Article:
French students protest: we want more regulation

A real problem in France. The French government extends so far into French people’s lives that many have lost the ability to envision life without it: thousands of students are on the streets demonstrating against the introduction of less arduous job contracts for employers. Their protest is that without the thickly-protected job contracts employers have to offer today, jobs won’t be safe enough.

What they’re not getting is that the old employment laws are precisely the problem. It’s so hard to sack someone in France that employers will go to any lengths to avoid creating a fulltime position – so shaky short contracts are the norm, and in the banlieue 50% unemployment among youth is common. As far as most employers are concerned, jobs aren’t worth creating unless they’re highly-skilled or long-experienced, and the under-educated young just don’t make the grade yet.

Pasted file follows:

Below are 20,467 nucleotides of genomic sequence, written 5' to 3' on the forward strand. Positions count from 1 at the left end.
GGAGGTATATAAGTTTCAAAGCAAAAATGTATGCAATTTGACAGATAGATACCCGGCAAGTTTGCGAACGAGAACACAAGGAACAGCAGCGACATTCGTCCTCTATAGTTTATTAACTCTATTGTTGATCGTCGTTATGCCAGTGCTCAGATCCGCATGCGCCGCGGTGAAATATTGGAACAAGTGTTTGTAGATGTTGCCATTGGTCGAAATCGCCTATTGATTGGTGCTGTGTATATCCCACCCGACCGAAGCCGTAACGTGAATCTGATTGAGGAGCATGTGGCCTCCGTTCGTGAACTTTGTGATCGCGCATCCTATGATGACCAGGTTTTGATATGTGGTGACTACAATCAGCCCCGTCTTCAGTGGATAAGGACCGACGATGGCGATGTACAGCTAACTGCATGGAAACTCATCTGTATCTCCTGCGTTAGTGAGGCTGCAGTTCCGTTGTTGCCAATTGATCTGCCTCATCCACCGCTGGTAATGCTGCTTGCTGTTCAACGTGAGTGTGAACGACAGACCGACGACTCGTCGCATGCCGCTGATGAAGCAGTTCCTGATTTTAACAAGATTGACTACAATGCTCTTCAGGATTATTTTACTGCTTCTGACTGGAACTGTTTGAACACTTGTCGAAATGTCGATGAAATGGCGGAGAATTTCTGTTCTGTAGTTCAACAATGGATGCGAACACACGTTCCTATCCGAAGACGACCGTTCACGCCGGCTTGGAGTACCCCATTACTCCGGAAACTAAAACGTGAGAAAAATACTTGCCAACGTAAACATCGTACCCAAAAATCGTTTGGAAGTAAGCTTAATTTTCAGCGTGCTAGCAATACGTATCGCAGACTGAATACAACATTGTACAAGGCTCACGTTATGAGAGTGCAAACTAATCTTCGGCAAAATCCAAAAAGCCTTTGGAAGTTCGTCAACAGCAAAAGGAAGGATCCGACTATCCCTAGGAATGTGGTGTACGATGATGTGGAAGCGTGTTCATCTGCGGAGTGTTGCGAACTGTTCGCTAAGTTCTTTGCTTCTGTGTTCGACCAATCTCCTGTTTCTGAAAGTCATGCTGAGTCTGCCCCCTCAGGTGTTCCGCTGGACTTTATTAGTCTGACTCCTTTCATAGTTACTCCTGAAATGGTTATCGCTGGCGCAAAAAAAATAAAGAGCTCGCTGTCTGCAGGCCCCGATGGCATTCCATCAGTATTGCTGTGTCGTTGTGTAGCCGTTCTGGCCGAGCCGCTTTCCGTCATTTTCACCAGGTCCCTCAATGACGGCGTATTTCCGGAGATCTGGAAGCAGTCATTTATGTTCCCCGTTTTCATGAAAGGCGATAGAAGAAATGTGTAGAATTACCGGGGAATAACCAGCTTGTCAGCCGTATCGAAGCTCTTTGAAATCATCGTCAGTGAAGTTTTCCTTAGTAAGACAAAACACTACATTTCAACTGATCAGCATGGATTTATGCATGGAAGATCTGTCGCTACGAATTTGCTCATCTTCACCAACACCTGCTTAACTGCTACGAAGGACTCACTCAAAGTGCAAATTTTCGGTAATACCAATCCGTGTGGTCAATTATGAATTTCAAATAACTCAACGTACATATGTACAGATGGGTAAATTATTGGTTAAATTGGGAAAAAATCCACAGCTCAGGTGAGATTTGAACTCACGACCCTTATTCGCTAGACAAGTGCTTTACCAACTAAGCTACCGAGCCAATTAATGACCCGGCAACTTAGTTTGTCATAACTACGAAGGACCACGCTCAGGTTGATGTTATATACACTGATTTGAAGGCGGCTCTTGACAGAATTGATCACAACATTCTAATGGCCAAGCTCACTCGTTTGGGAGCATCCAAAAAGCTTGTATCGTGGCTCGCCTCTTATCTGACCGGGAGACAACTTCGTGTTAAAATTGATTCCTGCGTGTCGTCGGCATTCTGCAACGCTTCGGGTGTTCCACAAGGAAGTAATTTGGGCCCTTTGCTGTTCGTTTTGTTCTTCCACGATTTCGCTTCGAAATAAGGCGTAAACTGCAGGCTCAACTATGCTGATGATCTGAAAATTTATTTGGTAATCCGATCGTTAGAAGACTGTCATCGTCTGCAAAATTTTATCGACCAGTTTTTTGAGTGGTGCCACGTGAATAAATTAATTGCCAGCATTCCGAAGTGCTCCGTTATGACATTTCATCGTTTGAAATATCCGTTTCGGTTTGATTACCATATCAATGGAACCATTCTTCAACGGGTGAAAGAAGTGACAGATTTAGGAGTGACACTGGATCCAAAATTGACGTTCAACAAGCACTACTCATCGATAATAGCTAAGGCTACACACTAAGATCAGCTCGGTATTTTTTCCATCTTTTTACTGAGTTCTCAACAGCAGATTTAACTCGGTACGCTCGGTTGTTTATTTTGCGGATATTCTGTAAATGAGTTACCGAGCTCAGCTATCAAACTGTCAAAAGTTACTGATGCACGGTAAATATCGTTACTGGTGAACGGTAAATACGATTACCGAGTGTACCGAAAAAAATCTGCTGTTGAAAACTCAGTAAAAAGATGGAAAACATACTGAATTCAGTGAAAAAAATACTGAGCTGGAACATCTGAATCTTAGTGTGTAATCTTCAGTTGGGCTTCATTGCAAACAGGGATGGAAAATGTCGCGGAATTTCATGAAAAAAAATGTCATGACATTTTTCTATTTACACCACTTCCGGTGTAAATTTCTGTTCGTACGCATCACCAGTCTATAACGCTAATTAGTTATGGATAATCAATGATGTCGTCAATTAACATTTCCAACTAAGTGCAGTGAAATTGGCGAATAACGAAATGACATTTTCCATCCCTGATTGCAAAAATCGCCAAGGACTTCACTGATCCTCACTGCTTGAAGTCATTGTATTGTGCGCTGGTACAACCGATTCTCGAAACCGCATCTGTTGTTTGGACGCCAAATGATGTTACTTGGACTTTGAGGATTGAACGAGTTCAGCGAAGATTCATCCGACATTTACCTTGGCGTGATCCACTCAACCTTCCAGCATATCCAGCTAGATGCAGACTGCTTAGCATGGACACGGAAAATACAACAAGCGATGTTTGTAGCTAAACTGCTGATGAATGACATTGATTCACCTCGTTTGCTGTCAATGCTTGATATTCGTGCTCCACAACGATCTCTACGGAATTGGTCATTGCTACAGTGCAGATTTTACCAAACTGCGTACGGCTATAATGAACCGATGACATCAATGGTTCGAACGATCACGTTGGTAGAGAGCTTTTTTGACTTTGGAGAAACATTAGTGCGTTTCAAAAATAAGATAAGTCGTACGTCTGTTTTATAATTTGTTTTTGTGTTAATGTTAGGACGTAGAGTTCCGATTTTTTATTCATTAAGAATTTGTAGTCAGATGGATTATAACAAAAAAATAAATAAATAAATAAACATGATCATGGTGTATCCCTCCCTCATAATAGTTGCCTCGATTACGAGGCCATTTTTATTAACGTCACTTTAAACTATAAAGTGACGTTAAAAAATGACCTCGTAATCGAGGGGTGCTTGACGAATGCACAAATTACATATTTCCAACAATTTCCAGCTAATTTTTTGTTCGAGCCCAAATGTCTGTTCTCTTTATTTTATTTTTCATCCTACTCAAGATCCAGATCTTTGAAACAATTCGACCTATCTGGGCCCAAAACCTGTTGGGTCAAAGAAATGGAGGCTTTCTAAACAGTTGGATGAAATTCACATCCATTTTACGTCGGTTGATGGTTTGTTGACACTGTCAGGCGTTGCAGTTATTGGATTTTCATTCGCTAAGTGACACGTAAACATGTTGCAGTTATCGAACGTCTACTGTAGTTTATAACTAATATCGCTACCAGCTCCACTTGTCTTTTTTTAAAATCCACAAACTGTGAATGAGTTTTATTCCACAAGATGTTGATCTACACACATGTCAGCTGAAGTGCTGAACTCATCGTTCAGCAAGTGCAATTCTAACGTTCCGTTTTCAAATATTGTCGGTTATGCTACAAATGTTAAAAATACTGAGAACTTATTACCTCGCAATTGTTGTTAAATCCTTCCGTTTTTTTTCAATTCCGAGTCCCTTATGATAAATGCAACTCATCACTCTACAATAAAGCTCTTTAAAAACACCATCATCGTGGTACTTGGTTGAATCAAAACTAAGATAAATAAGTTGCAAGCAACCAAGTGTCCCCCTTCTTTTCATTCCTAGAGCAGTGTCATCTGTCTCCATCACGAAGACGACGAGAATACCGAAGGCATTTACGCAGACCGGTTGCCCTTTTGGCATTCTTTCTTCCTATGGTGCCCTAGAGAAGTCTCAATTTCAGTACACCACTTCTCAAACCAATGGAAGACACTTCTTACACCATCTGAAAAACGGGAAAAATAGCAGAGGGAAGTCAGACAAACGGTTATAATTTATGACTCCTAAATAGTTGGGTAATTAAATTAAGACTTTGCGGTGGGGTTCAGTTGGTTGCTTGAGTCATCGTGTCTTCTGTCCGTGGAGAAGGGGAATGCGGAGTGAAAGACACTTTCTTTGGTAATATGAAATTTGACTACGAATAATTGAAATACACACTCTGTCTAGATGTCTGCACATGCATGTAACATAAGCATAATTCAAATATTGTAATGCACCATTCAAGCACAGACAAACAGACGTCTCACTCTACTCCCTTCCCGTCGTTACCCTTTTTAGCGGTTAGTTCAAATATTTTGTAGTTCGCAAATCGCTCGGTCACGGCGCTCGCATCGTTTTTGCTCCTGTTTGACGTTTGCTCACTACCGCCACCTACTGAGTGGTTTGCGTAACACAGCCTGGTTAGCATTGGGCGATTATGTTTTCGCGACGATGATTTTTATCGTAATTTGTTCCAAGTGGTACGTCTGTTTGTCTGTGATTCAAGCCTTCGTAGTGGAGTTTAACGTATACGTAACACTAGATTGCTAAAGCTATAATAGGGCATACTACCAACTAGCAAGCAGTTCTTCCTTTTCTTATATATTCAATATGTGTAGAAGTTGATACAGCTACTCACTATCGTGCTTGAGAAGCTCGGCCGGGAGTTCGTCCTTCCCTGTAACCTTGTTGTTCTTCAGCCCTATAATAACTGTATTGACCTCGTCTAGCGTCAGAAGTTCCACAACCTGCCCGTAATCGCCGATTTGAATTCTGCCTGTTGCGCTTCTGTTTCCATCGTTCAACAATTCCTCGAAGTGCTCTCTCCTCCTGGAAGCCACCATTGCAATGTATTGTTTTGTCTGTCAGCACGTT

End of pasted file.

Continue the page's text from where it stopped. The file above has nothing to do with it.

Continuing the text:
The only real way to protect jobs is to have an economy capable of creating them. And that’s something the French government – whose high taxes and red tape are on a par with Britain’s – has singularly failed to do. Hold your nerve, Mr Villepin, and push through the new employment contract. France needs it.

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